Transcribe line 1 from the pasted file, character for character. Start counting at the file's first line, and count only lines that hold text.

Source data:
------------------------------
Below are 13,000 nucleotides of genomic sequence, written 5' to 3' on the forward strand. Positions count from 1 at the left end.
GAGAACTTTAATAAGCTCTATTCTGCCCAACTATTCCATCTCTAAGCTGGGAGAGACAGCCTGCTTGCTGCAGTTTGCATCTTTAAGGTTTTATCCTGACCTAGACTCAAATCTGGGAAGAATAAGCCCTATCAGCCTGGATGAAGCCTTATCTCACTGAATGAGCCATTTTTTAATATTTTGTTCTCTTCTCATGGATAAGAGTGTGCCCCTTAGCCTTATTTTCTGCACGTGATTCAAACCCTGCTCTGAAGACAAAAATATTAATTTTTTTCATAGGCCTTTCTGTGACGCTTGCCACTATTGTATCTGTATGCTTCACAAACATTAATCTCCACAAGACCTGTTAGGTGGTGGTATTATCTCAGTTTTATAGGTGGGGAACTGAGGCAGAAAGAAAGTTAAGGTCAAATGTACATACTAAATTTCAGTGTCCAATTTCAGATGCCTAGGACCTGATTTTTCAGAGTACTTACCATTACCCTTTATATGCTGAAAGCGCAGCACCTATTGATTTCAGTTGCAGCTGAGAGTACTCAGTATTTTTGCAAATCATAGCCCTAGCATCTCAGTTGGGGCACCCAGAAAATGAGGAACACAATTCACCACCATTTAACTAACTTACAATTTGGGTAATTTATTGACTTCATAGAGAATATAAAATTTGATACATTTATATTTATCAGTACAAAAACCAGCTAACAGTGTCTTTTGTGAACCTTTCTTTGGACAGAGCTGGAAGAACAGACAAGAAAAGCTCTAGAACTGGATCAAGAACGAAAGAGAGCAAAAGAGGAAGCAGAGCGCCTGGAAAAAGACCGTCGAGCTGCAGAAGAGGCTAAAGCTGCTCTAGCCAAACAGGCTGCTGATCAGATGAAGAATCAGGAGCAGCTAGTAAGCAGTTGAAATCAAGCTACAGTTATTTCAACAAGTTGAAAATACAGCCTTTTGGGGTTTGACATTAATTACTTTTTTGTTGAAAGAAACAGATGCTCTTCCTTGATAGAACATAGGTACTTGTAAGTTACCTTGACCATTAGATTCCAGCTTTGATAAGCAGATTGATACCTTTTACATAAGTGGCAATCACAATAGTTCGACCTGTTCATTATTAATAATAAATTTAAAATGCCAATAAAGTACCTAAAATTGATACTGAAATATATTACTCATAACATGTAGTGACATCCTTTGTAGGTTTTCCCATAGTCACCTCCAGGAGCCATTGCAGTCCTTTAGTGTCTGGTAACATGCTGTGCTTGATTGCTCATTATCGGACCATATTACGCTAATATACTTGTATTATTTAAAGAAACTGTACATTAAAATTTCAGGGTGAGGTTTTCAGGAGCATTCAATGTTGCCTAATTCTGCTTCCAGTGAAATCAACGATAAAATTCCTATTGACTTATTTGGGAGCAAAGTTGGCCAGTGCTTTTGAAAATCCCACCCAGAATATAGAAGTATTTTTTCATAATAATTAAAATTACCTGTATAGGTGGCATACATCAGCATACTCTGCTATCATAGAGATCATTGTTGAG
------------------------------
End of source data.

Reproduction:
Below are 13,000 nucleotides of genomic sequence, written 5' to 3' on the forward strand. Positions count from 1 at the left end.